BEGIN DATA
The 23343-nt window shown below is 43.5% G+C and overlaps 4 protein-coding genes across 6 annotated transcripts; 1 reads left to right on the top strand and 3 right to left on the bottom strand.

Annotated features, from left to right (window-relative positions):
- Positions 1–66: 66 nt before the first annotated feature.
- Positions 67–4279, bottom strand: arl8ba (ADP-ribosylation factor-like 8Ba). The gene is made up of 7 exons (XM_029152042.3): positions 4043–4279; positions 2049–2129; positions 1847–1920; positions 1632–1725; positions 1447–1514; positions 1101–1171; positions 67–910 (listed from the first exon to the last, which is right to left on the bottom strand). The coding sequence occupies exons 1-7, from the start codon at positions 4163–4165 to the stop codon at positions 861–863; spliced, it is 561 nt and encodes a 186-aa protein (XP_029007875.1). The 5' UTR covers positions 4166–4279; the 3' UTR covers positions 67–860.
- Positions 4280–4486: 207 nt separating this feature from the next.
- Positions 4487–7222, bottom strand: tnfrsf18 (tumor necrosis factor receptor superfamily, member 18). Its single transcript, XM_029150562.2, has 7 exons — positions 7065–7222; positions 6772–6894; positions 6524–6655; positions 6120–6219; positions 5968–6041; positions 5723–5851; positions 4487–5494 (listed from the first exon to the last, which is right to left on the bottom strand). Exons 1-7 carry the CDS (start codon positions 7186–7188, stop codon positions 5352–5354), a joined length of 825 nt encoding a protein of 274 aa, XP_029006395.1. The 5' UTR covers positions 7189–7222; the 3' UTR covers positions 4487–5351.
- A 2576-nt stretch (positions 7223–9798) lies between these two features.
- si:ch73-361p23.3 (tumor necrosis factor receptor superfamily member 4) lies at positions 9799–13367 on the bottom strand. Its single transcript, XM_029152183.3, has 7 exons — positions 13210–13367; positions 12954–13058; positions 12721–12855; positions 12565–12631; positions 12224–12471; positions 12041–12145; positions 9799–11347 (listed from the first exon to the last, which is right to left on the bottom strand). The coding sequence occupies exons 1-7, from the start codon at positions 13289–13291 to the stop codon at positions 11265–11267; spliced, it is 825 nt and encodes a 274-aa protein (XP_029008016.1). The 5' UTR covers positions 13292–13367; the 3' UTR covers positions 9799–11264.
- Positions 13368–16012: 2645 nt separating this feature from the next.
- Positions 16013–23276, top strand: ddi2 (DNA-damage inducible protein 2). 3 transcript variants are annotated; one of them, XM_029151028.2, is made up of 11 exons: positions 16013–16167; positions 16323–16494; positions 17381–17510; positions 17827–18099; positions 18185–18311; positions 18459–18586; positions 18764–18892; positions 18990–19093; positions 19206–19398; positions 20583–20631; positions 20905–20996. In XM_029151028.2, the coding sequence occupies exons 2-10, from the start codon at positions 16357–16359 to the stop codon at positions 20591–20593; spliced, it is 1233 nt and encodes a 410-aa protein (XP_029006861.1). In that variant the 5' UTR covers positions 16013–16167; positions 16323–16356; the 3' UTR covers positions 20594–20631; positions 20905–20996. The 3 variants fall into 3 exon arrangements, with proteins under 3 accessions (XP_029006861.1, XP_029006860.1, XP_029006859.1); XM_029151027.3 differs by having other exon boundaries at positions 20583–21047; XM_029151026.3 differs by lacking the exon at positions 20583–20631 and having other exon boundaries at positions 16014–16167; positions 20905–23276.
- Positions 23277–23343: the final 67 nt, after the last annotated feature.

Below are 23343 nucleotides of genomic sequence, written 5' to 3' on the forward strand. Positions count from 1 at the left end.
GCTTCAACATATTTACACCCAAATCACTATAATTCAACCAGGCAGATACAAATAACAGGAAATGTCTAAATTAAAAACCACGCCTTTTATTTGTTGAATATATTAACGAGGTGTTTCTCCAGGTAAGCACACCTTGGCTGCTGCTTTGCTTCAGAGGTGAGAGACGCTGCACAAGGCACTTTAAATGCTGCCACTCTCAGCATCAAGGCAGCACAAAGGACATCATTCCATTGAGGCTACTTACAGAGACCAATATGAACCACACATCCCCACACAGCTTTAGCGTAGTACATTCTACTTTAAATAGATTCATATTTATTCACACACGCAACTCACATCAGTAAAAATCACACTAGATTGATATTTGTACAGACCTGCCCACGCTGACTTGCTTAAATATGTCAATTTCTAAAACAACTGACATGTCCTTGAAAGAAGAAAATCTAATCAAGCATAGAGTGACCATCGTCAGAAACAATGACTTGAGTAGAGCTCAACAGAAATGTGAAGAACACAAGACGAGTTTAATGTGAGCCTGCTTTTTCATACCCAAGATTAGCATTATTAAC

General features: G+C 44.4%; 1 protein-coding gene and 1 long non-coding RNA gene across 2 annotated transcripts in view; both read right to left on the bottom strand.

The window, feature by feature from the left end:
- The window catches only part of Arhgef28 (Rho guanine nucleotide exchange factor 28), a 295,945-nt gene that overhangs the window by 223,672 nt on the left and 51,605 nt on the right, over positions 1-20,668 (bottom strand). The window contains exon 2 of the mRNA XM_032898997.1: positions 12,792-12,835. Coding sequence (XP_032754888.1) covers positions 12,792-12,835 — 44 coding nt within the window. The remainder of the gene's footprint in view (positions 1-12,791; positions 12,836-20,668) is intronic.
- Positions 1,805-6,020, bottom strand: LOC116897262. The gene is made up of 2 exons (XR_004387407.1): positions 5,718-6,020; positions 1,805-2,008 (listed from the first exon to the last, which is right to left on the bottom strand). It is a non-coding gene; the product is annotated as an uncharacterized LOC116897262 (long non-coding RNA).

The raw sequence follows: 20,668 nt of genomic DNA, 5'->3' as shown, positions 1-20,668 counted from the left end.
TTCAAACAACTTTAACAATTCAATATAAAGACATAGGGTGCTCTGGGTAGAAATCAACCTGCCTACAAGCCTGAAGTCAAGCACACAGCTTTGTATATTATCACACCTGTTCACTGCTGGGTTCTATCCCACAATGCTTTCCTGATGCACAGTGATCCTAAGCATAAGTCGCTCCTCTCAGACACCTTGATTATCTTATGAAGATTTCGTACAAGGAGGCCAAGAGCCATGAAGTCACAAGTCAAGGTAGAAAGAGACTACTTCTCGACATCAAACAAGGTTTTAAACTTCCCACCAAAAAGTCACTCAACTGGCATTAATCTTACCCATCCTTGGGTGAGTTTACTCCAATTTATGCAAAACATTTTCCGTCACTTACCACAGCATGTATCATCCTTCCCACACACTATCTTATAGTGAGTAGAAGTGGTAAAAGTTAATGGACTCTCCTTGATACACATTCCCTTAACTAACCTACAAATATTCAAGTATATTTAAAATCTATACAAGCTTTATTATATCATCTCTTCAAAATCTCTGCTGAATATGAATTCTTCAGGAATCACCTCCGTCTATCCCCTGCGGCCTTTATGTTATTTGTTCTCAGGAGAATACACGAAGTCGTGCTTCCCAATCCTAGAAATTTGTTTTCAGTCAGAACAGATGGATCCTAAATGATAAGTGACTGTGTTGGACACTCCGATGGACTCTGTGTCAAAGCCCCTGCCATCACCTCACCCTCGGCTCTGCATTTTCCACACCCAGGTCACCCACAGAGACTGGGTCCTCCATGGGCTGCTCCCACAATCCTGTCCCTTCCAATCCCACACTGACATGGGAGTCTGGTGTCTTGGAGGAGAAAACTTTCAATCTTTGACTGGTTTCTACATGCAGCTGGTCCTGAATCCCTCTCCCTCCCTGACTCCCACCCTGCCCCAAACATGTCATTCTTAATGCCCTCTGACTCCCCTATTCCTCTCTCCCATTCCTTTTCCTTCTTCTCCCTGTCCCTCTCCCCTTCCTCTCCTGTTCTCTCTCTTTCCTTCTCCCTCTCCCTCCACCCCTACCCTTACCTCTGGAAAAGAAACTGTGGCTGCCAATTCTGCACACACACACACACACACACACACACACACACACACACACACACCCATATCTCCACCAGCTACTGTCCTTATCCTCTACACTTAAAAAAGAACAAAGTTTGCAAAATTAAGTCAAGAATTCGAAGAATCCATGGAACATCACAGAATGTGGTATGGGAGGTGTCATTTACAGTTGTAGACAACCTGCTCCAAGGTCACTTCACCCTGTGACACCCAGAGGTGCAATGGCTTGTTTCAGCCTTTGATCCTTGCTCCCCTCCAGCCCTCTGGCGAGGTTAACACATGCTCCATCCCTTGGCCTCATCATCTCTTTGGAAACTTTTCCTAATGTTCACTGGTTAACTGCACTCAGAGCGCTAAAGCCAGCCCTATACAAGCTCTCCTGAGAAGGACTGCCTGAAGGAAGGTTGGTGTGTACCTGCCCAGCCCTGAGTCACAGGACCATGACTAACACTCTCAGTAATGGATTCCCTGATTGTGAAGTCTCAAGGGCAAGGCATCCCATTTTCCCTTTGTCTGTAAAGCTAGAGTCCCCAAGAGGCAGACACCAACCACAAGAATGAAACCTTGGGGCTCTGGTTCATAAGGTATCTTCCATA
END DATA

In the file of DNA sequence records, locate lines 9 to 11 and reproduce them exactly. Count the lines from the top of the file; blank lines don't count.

- Positions 13368–16012: 2645 nt separating this feature from the next.
- Positions 16013–23276, top strand: ddi2 (DNA-damage inducible protein 2). 3 transcript variants are annotated; one of them, XM_029151028.2, is made up of 11 exons: positions 16013–16167; positions 16323–16494; positions 17381–17510; positions 17827–18099; positions 18185–18311; positions 18459–18586; positions 18764–18892; positions 18990–19093; positions 19206–19398; positions 20583–20631; positions 20905–20996. In XM_029151028.2, the coding sequence occupies exons 2-10, from the start codon at positions 16357–16359 to the stop codon at positions 20591–20593; spliced, it is 1233 nt and encodes a 410-aa protein (XP_029006861.1). In that variant the 5' UTR covers positions 16013–16167; positions 16323–16356; the 3' UTR covers positions 20594–20631; positions 20905–20996. The 3 variants fall into 3 exon arrangements, with proteins under 3 accessions (XP_029006861.1, XP_029006860.1, XP_029006859.1); XM_029151027.3 differs by having other exon boundaries at positions 20583–21047; XM_029151026.3 differs by lacking the exon at positions 20583–20631 and having other exon boundaries at positions 16014–16167; positions 20905–23276.
- Positions 23277–23343: the final 67 nt, after the last annotated feature.